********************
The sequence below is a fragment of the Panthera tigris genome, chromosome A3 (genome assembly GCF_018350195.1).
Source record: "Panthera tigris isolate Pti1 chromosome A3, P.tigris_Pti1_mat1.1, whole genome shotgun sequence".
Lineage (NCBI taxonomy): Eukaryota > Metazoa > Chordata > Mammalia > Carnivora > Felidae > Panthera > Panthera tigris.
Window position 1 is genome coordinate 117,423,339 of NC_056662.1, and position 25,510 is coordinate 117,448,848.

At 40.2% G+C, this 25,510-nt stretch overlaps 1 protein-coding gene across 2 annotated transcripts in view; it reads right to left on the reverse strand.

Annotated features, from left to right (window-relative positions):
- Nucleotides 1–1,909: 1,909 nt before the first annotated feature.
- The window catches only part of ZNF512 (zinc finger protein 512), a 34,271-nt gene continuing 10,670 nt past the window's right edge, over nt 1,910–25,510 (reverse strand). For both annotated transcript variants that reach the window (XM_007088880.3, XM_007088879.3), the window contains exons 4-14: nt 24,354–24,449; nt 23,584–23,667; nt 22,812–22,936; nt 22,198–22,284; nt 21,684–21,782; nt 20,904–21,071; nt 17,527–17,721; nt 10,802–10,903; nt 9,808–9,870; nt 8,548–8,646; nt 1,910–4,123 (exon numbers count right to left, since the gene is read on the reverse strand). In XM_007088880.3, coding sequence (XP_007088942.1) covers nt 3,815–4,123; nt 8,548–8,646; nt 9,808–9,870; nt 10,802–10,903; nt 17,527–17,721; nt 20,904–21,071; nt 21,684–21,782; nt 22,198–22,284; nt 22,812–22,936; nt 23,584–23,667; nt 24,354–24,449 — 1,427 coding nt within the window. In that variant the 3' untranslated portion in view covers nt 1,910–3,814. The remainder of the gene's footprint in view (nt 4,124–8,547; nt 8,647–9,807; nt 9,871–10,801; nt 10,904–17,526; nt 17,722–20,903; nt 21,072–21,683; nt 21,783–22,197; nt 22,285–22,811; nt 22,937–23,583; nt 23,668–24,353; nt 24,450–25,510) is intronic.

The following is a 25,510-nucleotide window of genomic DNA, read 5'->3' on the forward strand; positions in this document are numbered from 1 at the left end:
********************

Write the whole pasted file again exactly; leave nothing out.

The sequence below is a fragment of the Panthera tigris genome, chromosome A3 (genome assembly GCF_018350195.1).
Source record: "Panthera tigris isolate Pti1 chromosome A3, P.tigris_Pti1_mat1.1, whole genome shotgun sequence".
Lineage (NCBI taxonomy): Eukaryota > Metazoa > Chordata > Mammalia > Carnivora > Felidae > Panthera > Panthera tigris.
Window position 1 is genome coordinate 117,423,339 of NC_056662.1, and position 25,510 is coordinate 117,448,848.

At 40.2% G+C, this 25,510-nt stretch overlaps 1 protein-coding gene across 2 annotated transcripts in view; it reads right to left on the reverse strand.

Annotated features, from left to right (window-relative positions):
- Nucleotides 1–1,909: 1,909 nt before the first annotated feature.
- The window catches only part of ZNF512 (zinc finger protein 512), a 34,271-nt gene continuing 10,670 nt past the window's right edge, over nt 1,910–25,510 (reverse strand). For both annotated transcript variants that reach the window (XM_007088880.3, XM_007088879.3), the window contains exons 4-14: nt 24,354–24,449; nt 23,584–23,667; nt 22,812–22,936; nt 22,198–22,284; nt 21,684–21,782; nt 20,904–21,071; nt 17,527–17,721; nt 10,802–10,903; nt 9,808–9,870; nt 8,548–8,646; nt 1,910–4,123 (exon numbers count right to left, since the gene is read on the reverse strand). In XM_007088880.3, coding sequence (XP_007088942.1) covers nt 3,815–4,123; nt 8,548–8,646; nt 9,808–9,870; nt 10,802–10,903; nt 17,527–17,721; nt 20,904–21,071; nt 21,684–21,782; nt 22,198–22,284; nt 22,812–22,936; nt 23,584–23,667; nt 24,354–24,449 — 1,427 coding nt within the window. In that variant the 3' untranslated portion in view covers nt 1,910–3,814. The remainder of the gene's footprint in view (nt 4,124–8,547; nt 8,647–9,807; nt 9,871–10,801; nt 10,904–17,526; nt 17,722–20,903; nt 21,072–21,683; nt 21,783–22,197; nt 22,285–22,811; nt 22,937–23,583; nt 23,668–24,353; nt 24,450–25,510) is intronic.

The following is a 25,510-nucleotide window of genomic DNA, read 5'->3' on the forward strand; positions in this document are numbered from 1 at the left end: